Motorcycle sales in Indonesia posted a strong gain in the first half this year, as purchasing power has recovered. (Antara Photo/Fikri Yusuf)

Motorcycle Sales Rise in 1st Half


JULY 09, 2018

Jakarta. Motorcycle sales in Indonesia posted a strong gain in the first half this year, as purchasing power has recovered, giving manufacturers hope to rebound from a four-year-long slump.

The sales reached 3.3 million units between January and June, up 13 percent from 2.9 million in the same period last year, the Indonesian Motorcycle Industry Association (AISI) data showed. Manufacturers saw a full-year sales drop of about a quarter to 5.9 million units in 2017, from 7.8 million in 2014.

"There aren't many new models being released, [so the increase] is more about an improvement in purchasing power, as commodity prices have stabilized and there are no spikes in the general price level," AISI deputy chairman for commercial affairs Sigit Kumala said on Sunday (08/07).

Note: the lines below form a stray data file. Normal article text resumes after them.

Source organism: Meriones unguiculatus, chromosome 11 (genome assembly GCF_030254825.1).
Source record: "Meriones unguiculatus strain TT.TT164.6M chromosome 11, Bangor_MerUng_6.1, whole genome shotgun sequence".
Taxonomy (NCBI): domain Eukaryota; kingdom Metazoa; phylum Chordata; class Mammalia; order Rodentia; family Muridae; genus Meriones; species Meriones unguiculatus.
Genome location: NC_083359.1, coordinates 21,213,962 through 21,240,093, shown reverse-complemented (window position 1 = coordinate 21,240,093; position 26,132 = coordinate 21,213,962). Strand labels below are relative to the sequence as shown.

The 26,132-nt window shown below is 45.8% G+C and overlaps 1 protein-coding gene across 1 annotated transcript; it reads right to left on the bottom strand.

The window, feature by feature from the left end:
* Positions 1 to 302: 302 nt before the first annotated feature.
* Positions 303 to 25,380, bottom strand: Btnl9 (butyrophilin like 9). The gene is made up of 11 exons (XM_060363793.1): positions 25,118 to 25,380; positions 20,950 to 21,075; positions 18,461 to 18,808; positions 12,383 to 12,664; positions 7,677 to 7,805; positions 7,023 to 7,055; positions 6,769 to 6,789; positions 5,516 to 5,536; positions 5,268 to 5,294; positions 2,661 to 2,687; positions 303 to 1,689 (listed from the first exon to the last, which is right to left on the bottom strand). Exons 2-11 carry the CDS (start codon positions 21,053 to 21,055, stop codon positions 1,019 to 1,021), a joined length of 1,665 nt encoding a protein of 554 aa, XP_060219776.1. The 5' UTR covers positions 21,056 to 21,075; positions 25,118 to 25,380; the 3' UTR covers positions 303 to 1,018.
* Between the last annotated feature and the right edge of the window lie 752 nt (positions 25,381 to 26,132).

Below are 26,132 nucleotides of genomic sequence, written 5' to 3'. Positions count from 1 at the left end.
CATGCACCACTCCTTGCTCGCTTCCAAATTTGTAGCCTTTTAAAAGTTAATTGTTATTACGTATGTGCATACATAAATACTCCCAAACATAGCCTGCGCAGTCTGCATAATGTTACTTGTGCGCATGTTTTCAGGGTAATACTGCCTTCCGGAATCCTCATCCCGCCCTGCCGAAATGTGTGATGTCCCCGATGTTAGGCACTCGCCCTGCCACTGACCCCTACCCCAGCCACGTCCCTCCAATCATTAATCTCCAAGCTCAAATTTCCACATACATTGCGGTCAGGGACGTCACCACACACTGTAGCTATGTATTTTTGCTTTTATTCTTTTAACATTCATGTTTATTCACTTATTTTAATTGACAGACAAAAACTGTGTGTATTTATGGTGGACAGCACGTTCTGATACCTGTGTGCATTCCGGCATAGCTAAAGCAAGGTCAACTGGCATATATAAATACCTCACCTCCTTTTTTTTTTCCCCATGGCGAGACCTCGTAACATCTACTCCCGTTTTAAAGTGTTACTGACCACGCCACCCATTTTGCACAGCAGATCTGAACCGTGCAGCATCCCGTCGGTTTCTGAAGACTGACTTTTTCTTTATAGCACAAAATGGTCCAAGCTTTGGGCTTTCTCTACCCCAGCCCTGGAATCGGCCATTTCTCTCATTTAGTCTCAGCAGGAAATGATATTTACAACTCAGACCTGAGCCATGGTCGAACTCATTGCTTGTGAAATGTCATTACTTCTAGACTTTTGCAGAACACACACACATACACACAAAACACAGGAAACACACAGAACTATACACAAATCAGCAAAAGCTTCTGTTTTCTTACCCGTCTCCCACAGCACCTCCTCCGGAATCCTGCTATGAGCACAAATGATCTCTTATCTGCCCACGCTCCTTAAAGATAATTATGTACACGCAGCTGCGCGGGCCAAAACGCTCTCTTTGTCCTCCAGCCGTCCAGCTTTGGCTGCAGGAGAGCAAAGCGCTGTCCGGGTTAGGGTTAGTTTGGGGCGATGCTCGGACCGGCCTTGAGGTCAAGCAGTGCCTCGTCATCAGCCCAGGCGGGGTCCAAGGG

Inflation has been tame this year, as the government managed to control food prices and increased fuel subsidies to keep gasoline and diesel prices stable. Despite the Idul Fitri celebrations, inflation in June slowed to 3.12 percent from 3.22 percent a month earlier.

Additionally, there were no regulatory changes that would deter customers from buying new vehicles this year, Sigit said. In 2017, the government doubled the cost to register vehicles.

The country's massive infrastructure development has also encouraged people to invest more in conveyance.

Honda remains the market's leader with a 70.5 percent market share, followed by Yamaha with 25.8 percent. Suzuki, Kawasaki and TVS followed with market shares of 1.6 percent, 1.4 percent and 0.5 percent respectively.

Despite the first half's growth in sales, AISI refrains from revising its sales growth target of between 3 percent and 4 percent this year.

"We don't want to hurry because we're still watching developments in the second half. There is still the impact of the [United States-China] trade war on export materials. We still don't know how it would affect things," Sigit said.

With the trade war between the United States and China, the rupiah continues to weaken, while interest rates have been on the rise, increasing operations and raw material costs.